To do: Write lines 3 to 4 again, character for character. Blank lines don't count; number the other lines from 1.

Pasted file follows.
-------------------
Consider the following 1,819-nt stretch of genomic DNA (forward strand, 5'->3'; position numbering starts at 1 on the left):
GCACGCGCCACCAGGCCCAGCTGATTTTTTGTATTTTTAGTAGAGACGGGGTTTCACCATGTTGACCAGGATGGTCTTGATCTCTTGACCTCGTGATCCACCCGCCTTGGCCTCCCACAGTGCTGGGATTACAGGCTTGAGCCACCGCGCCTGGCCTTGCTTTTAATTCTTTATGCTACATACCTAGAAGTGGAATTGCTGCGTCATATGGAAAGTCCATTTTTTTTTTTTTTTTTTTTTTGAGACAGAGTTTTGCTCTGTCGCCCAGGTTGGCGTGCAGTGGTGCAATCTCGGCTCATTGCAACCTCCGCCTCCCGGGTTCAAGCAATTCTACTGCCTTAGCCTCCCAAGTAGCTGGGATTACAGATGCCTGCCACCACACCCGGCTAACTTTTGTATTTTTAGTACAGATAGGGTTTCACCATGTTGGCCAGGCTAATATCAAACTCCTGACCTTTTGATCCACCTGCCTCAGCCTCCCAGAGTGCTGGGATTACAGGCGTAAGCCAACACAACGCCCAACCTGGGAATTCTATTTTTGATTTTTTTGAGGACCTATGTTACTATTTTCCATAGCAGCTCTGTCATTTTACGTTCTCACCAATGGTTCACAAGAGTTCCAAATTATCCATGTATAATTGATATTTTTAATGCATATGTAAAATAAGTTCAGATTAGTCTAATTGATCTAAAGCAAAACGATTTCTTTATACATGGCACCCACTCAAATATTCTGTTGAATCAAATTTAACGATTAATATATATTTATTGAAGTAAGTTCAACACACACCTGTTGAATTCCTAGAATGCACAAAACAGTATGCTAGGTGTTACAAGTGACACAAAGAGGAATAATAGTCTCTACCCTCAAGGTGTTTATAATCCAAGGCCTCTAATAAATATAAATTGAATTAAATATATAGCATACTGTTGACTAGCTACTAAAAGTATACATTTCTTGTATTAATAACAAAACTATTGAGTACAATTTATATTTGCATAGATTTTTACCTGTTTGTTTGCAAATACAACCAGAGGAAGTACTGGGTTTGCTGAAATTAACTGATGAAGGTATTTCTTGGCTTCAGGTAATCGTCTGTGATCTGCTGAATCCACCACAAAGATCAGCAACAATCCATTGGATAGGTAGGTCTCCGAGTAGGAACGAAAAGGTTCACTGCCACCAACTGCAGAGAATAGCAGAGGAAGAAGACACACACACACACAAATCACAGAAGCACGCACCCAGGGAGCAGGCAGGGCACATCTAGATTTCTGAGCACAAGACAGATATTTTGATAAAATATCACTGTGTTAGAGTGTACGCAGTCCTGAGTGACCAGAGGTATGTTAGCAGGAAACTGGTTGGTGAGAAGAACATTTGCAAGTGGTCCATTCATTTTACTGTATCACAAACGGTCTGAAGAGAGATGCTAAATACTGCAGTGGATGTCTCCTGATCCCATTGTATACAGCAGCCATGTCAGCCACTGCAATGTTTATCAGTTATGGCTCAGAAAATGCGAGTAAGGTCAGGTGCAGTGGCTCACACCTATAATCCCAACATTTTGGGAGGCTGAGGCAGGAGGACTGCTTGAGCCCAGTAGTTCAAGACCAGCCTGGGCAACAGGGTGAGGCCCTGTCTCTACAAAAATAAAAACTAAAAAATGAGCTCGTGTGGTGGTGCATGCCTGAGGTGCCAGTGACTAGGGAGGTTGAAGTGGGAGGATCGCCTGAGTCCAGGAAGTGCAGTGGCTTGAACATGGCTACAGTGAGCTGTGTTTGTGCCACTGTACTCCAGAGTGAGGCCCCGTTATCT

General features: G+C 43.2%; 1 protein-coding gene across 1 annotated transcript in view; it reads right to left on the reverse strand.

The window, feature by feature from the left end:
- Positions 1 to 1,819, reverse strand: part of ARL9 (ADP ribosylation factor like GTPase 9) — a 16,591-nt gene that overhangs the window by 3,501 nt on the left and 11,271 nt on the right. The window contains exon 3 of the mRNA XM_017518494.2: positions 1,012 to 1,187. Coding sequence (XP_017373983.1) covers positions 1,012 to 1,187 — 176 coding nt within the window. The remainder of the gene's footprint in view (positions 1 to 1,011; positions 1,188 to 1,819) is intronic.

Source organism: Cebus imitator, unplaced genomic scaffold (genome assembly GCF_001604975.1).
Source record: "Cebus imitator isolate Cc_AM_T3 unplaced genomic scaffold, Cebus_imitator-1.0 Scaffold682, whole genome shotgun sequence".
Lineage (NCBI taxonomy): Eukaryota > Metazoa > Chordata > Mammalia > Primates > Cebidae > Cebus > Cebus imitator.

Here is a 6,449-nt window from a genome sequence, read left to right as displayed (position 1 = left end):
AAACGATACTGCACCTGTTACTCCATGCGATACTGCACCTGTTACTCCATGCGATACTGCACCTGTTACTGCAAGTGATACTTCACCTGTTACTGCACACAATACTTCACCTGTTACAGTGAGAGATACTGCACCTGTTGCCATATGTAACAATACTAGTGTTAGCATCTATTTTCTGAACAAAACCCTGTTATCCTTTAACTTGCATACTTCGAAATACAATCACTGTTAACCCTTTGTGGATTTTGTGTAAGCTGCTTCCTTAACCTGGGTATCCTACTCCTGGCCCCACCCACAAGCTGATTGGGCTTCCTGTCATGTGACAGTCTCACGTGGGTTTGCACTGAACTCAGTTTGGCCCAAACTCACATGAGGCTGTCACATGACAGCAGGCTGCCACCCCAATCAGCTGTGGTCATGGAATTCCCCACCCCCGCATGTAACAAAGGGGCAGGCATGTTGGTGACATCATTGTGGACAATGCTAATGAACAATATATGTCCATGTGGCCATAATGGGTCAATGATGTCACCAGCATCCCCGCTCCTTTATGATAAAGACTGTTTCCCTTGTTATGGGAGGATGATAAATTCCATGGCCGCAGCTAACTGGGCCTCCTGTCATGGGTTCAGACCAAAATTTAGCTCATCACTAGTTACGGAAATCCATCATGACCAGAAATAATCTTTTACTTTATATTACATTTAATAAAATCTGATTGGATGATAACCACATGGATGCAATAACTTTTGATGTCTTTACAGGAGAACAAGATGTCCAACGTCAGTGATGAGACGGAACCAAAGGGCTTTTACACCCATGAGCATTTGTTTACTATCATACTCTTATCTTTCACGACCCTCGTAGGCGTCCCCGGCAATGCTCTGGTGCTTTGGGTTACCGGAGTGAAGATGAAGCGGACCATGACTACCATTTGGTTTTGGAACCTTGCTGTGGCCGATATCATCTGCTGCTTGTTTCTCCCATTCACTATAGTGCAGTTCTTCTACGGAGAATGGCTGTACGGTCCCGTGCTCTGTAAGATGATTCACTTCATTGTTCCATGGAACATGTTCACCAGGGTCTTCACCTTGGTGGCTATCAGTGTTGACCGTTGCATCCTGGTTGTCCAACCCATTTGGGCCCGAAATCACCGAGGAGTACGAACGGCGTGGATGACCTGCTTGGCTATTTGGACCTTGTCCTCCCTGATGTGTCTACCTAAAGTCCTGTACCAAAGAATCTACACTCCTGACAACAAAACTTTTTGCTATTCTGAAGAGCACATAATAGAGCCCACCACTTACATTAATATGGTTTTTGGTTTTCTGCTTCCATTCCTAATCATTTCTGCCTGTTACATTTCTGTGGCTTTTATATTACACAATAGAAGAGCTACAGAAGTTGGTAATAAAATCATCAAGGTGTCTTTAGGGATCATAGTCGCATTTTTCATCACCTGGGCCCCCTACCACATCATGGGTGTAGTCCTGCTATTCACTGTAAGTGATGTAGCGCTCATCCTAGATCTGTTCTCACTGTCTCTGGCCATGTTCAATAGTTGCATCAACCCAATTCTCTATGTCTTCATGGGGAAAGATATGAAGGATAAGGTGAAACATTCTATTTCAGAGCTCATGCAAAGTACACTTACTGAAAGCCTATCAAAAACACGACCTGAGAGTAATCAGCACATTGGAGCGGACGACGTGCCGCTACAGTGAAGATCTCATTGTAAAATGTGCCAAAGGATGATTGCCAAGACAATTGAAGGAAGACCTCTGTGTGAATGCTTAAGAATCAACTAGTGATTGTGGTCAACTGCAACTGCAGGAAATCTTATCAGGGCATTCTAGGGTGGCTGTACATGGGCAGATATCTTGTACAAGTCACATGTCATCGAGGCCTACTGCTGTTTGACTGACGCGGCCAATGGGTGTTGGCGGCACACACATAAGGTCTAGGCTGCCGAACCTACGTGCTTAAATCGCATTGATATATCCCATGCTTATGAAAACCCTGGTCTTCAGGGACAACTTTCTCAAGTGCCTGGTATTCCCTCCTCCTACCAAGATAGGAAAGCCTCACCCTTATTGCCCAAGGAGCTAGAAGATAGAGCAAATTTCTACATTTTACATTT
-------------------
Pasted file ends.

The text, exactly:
General features: G+C 43.2%; 1 protein-coding gene across 1 annotated transcript in view; it reads right to left on the reverse strand.

The window, feature by feature from the left end: